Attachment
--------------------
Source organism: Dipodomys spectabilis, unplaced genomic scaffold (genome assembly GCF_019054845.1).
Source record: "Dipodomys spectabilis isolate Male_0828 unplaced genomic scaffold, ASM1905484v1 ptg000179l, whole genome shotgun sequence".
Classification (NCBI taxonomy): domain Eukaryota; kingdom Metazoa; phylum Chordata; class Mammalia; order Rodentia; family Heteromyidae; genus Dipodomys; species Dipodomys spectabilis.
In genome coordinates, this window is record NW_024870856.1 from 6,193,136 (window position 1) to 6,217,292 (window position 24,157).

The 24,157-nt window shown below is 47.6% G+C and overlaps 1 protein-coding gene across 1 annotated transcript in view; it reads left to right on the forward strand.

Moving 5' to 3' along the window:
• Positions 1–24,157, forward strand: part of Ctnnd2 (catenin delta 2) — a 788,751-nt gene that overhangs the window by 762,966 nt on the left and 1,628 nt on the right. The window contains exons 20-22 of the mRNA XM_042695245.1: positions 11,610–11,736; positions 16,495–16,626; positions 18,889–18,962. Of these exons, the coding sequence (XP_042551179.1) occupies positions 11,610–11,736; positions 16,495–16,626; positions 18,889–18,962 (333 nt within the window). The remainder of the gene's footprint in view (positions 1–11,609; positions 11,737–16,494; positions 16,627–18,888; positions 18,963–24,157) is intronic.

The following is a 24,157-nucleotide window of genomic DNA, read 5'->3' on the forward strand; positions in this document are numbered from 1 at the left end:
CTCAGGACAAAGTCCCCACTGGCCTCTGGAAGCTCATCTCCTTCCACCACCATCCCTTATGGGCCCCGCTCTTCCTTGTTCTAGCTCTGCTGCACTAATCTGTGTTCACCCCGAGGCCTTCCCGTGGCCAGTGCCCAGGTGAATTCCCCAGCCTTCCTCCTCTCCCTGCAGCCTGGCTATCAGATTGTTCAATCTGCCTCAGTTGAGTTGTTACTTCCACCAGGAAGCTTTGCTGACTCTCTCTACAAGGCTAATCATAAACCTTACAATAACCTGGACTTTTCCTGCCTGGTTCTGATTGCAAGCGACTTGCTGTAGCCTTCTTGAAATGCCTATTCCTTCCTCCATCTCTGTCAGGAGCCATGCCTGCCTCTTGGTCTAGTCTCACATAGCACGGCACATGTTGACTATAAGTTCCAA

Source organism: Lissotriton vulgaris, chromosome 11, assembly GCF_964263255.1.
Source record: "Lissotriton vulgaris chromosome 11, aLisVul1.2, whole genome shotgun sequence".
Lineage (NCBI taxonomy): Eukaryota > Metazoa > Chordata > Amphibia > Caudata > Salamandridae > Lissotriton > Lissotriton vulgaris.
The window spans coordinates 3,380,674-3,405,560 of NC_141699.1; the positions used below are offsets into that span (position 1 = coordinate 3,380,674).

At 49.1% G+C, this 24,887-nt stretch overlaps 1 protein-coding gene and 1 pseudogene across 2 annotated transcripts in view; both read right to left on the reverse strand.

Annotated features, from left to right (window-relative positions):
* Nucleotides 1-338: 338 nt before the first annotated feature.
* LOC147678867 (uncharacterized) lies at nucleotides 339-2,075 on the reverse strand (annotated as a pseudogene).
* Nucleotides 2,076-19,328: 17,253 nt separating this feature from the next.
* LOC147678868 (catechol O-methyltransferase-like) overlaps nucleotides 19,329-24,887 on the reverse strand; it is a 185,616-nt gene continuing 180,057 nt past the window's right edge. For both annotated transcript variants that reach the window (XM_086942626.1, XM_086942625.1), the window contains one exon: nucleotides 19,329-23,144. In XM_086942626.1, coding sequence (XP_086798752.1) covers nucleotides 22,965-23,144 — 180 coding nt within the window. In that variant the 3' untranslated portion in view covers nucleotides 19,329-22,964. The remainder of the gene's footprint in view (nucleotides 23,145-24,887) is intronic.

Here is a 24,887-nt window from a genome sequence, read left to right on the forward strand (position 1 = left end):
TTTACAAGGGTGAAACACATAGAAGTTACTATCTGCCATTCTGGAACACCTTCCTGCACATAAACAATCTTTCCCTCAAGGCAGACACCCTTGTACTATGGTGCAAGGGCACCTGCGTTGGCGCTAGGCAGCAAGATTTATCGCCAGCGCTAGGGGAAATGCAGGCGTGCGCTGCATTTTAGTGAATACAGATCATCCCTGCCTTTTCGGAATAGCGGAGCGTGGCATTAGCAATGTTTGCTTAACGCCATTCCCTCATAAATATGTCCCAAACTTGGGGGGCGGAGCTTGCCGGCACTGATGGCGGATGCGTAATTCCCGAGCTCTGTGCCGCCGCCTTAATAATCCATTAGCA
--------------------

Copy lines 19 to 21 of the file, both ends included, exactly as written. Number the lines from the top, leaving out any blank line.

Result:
* LOC147678868 (catechol O-methyltransferase-like) overlaps nucleotides 19,329-24,887 on the reverse strand; it is a 185,616-nt gene continuing 180,057 nt past the window's right edge. For both annotated transcript variants that reach the window (XM_086942626.1, XM_086942625.1), the window contains one exon: nucleotides 19,329-23,144. In XM_086942626.1, coding sequence (XP_086798752.1) covers nucleotides 22,965-23,144 — 180 coding nt within the window. In that variant the 3' untranslated portion in view covers nucleotides 19,329-22,964. The remainder of the gene's footprint in view (nucleotides 23,145-24,887) is intronic.

Here is a 24,887-nt window from a genome sequence, read left to right on the forward strand (position 1 = left end):
TTTACAAGGGTGAAACACATAGAAGTTACTATCTGCCATTCTGGAACACCTTCCTGCACATAAACAATCTTTCCCTCAAGGCAGACACCCTTGTACTATGGTGCAAGGGCACCTGCGTTGGCGCTAGGCAGCAAGATTTATCGCCAGCGCTAGGGGAAATGCAGGCGTGCGCTGCATTTTAGTGAATACAGATCATCCCTGCCTTTTCGGAATAGCGGAGCGTGGCATTAGCAATGTTTGCTTAACGCCATTCCCTCATAAATATGTCCCAAACTTGGGGGGCGGAGCTTGCCGGCACTGATGGCGGATGCGTAATTCCCGAGCTCTGTGCCGCCGCCTTAATAATCCATTAGCA